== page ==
Last monday, as I was planning my unplanned spotting trip to Zurich, I couldn’t believe what popped up on google flights. The Tuesday afternoon flight back to Geneva was operated by an Etihad Regional Saab 2000 – a route they dopped a few month ago! A unique chance to fly on an airline that doesn’t exist anymore!
Darwin airline and the surprising Etihad rebrand
I’ve wanted to fly on a Saab 2000 for quite a while now. Where I live, the only real opportunity to do so is out of Geneva with Darwin airlines. Here is where it gets interresting. Darwin Airline is originally a swiss airline base in Lugano, launched in 2003. In 2011, the company took over failing FlyBaboo, and in late 2013, Etihad Airways invested in a 33% stake of the little regional airline, and took over the marketing and sales of tickets.
Etihad gradually repainted all Darwin’s ATR 72 and Saab 2000 fleet, and operated the Zurich – Geneva flights mostly with the latter aircraft type.
The Saab airliners are rather rare and exciting types. There have only been 63 Saab 2000s delivered, and most of them are still in service in the UK with Loganair and Eastern Airways, and swiss Darwin Airline – or, they are still known today, Etihad Regional.
I came close to booking a few times, but never actually did – which I then started to regret once they stopped operating the Zurich – Geneva route a few months ago. In late july 2017, Etihad sold its Darwin shares to Adria, meaning the planes would soon get yet another livery, while still being operated on behalf of Darwin…
Naturally, I was very excited indeed to see an Etihad flight pop so convenienly for my return to Geneva! I’d get to fly on a Saab 2000 for the first time, on an aircraft painted in a livery of an airline that doesn’t exist anymore! Needless to say, it didn’t take long before I booked the flight, for a cool 52 euros, which was 30 less than a train ride.
“There is no Etihad Regional!”
After catching the 6:30am golden hour heavy traffic and spending the morning and early afternoon at the viewing terrace, it was time to check in for my 3:30 pm flight to Geneva.
Earlier that day, I was told that it was a charter flight, and that check-in was possible from 8 am at the Etihad counter. Once I got there, the two ladies at the counter looked perplexed. At first, one of them said there was no such thing as Etihad Regional, and couldn’t find the flight in the system. After a few minutes of back and forth, I told them the current owner context which they weren’t aware of, and they told me to come back 2 hours before departure.
I came back for check-in in the afternoon and this time there was a more experienced lady, who even asked me what seats I wanted. 2A it was! She too didn’t know the details behind the rebranding. The whole thing seemed quite confusing to everybody.
5 people, me included, were sitting at gate B09. This was strange, since the saab 2000 is not a small turboprop either – this one has 50 seats.
There was no announcement, but somehow when the time came, we all slowly stood up and showed our boarding passes. A bus was not ready yet, so it took a few minutes before we were on our way. A missed opportunity for a perfectly timed boarding, but it was funny, we all kind of looked at each other like “Hey this feels kind of exclusive”.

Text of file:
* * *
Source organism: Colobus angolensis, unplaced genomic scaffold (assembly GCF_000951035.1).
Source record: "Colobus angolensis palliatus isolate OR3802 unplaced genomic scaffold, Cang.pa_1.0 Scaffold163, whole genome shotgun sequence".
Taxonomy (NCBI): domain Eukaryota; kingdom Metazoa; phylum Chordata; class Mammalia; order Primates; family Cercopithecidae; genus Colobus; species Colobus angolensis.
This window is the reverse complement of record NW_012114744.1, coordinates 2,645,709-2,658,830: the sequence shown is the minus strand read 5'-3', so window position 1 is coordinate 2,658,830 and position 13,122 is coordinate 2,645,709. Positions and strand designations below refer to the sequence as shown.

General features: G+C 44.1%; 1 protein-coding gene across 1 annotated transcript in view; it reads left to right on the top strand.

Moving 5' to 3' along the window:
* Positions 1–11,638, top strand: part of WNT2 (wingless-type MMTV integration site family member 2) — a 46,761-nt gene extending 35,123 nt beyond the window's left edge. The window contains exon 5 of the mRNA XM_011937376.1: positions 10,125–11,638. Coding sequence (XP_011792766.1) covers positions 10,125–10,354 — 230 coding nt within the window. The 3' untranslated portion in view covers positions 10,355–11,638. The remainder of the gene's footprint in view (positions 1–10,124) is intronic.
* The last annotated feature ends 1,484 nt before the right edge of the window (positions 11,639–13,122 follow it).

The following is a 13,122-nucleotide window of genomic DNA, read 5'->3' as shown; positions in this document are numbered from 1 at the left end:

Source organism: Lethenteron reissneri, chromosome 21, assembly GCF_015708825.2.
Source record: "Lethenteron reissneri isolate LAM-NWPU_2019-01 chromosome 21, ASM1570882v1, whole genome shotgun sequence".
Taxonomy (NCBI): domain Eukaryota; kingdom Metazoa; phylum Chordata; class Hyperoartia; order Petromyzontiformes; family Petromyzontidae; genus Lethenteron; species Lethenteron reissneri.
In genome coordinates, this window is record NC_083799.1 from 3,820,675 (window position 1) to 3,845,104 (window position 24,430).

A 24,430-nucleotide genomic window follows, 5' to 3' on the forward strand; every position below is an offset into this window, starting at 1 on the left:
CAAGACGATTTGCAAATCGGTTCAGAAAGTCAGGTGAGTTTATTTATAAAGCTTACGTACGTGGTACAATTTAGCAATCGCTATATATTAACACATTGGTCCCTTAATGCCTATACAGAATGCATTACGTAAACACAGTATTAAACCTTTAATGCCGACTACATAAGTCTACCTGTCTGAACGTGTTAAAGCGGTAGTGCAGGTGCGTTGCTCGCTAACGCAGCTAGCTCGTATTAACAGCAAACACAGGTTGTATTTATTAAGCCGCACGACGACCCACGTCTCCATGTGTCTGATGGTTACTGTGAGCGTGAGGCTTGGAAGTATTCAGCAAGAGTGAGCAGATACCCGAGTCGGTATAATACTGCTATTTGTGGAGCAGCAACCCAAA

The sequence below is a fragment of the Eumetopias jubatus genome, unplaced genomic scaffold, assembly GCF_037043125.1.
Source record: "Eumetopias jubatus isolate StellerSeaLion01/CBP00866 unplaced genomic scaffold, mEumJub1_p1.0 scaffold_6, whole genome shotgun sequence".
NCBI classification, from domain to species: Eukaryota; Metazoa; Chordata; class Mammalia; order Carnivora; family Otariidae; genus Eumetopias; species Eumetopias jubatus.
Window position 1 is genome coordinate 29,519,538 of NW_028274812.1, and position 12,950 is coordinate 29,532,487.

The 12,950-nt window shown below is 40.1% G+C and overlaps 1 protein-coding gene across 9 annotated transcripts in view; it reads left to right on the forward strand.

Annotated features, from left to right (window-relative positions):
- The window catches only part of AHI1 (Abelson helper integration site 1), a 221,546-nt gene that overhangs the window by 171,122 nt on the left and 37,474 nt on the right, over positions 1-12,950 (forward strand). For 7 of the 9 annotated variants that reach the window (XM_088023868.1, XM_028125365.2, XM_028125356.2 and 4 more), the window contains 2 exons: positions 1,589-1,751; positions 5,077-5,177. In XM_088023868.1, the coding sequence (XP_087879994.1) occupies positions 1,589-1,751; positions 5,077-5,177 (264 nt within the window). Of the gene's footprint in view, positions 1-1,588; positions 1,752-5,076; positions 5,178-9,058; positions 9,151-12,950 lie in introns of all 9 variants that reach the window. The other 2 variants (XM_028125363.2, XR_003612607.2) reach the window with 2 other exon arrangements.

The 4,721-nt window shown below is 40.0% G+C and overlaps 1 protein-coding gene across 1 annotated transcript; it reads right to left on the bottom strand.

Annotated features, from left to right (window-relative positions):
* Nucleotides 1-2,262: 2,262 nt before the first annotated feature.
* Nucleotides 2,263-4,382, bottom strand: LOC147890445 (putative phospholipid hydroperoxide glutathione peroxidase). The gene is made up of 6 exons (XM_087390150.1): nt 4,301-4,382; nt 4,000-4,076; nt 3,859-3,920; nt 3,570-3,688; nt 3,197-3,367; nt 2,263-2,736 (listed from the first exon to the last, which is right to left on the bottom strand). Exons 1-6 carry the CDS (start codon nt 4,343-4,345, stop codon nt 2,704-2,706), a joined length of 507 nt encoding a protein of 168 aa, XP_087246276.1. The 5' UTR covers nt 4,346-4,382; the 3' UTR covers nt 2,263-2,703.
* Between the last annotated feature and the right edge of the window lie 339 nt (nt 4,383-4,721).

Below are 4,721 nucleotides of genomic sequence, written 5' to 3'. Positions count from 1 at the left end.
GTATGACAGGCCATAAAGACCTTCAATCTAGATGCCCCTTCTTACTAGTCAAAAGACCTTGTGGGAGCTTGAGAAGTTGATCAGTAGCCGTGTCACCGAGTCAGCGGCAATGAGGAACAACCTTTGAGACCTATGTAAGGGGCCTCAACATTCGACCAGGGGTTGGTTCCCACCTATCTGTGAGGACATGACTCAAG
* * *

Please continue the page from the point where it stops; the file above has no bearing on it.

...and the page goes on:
I always thought Etihad has one of the most photogenic liveries out there. It catches the sun so well, especially compared to white liveries, that it’s almost difficult to mess up a photo.
Interrestingly, there was already about 10 people onboard, my guess is they were Etihad employees commuting for the evening GVA-AUH flight. The rest of us took comfortably place in the beige leather seats, in a 1-2 configuration.
Our aircraft, HB-IYI, was parked a stone’s throw away from the Breitling constelation, not far from the SR technics maintenance hangar.
The 35 minute scheduled scenic flight
The Zurich – Geneva flights are always a treat. The aircraft is usually light, and we fly significantly lower than normal flight. That day, the takeoff roll was a blast – the almost instant thrust of propeller aircraft never fails to get me!
Since the flight is only 250 km, we cruised at 15 000 feet, while still flying pretty fast at 630 km/h. They even make the effort to provide some inflight service, with a choice of either cake or small pack of bretzels and a paper cup of water.
Interrestingly, the flight lasts about as long as the jet operated flights. As we got closer to Geneva, we flew past the airport before making 2 right hand turns to land from South-West. This made the flight longer by about 10 minutes – much appreciated! The runway 05 approach flight path goes not far from the montains, where frequent updrafts occur. That day, this produced some very enjoyable turbulence and side slip.
We landed 35 minutes after taking off from Zurich, and parked right next to M-YBUS, Prime aviation’s private A320.
The ride was over, and it was time so say goodbye to the Etihad Saab. It’s a really fun aircraft to fly on. At some perticular RPM and propeller pitch, the engine noise feels like flying in a bomber (not that I would know how that feels but hey). I’m will try to fly on the type again, and just in general, lean more towards propeller planes when possible.
This was probably the last time I flew on an Etihad Regional flight. In fact, according to FR24, all the flights with HB-IYI after this one had already an Adria flight number. Maybe my flight was the last one after all, at least on this route…
Til next time!